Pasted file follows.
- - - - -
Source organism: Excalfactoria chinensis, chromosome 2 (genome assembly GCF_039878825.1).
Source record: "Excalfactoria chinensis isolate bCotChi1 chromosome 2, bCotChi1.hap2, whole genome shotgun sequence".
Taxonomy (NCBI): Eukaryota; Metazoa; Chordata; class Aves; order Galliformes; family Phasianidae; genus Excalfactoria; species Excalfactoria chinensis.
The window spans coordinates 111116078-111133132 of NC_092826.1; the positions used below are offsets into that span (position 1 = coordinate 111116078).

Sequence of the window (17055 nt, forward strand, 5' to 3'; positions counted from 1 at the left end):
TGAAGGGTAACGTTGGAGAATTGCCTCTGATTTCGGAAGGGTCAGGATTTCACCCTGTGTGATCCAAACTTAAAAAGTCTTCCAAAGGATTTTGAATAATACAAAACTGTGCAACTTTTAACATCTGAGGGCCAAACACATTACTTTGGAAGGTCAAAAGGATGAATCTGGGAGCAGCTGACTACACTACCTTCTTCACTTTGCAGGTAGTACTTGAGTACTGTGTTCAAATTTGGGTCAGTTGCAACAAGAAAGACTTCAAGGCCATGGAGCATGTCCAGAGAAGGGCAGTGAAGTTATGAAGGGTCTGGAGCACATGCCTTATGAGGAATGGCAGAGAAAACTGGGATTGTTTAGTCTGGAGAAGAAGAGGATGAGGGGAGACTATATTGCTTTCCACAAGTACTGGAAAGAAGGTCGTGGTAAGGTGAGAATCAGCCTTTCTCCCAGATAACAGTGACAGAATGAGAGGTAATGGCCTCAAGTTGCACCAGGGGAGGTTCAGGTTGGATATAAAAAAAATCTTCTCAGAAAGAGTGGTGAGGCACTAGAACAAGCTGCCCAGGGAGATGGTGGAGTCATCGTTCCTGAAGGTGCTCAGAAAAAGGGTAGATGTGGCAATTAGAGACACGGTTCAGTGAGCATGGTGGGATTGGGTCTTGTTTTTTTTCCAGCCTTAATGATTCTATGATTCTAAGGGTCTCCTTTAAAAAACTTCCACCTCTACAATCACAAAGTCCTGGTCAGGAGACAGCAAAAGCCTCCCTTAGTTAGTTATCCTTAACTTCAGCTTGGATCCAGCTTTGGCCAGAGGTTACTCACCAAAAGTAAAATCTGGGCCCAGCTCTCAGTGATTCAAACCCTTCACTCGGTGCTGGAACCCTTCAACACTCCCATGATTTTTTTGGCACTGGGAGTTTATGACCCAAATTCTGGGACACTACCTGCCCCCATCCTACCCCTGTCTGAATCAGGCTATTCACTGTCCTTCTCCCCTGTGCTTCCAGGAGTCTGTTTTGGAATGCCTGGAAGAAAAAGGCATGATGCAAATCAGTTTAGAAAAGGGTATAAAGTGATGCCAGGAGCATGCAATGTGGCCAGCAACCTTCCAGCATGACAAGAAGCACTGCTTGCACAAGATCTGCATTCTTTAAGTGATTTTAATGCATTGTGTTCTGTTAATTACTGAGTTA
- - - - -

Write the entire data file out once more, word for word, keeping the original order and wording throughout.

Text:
Source organism: Excalfactoria chinensis, chromosome 2 (genome assembly GCF_039878825.1).
Source record: "Excalfactoria chinensis isolate bCotChi1 chromosome 2, bCotChi1.hap2, whole genome shotgun sequence".
Taxonomy (NCBI): Eukaryota; Metazoa; Chordata; class Aves; order Galliformes; family Phasianidae; genus Excalfactoria; species Excalfactoria chinensis.
The window spans coordinates 111116078-111133132 of NC_092826.1; the positions used below are offsets into that span (position 1 = coordinate 111116078).

Sequence of the window (17055 nt, forward strand, 5' to 3'; positions counted from 1 at the left end):
TGAAGGGTAACGTTGGAGAATTGCCTCTGATTTCGGAAGGGTCAGGATTTCACCCTGTGTGATCCAAACTTAAAAAGTCTTCCAAAGGATTTTGAATAATACAAAACTGTGCAACTTTTAACATCTGAGGGCCAAACACATTACTTTGGAAGGTCAAAAGGATGAATCTGGGAGCAGCTGACTACACTACCTTCTTCACTTTGCAGGTAGTACTTGAGTACTGTGTTCAAATTTGGGTCAGTTGCAACAAGAAAGACTTCAAGGCCATGGAGCATGTCCAGAGAAGGGCAGTGAAGTTATGAAGGGTCTGGAGCACATGCCTTATGAGGAATGGCAGAGAAAACTGGGATTGTTTAGTCTGGAGAAGAAGAGGATGAGGGGAGACTATATTGCTTTCCACAAGTACTGGAAAGAAGGTCGTGGTAAGGTGAGAATCAGCCTTTCTCCCAGATAACAGTGACAGAATGAGAGGTAATGGCCTCAAGTTGCACCAGGGGAGGTTCAGGTTGGATATAAAAAAAATCTTCTCAGAAAGAGTGGTGAGGCACTAGAACAAGCTGCCCAGGGAGATGGTGGAGTCATCGTTCCTGAAGGTGCTCAGAAAAAGGGTAGATGTGGCAATTAGAGACACGGTTCAGTGAGCATGGTGGGATTGGGTCTTGTTTTTTTTCCAGCCTTAATGATTCTATGATTCTAAGGGTCTCCTTTAAAAAACTTCCACCTCTACAATCACAAAGTCCTGGTCAGGAGACAGCAAAAGCCTCCCTTAGTTAGTTATCCTTAACTTCAGCTTGGATCCAGCTTTGGCCAGAGGTTACTCACCAAAAGTAAAATCTGGGCCCAGCTCTCAGTGATTCAAACCCTTCACTCGGTGCTGGAACCCTTCAACACTCCCATGATTTTTTTGGCACTGGGAGTTTATGACCCAAATTCTGGGACACTACCTGCCCCCATCCTACCCCTGTCTGAATCAGGCTATTCACTGTCCTTCTCCCCTGTGCTTCCAGGAGTCTGTTTTGGAATGCCTGGAAGAAAAAGGCATGATGCAAATCAGTTTAGAAAAGGGTATAAAGTGATGCCAGGAGCATGCAATGTGGCCAGCAACCTTCCAGCATGACAAGAAGCACTGCTTGCACAAGATCTGCATTCTTTAAGTGATTTTAATGCATTGTGTTCTGTTAATTACTGAGTTA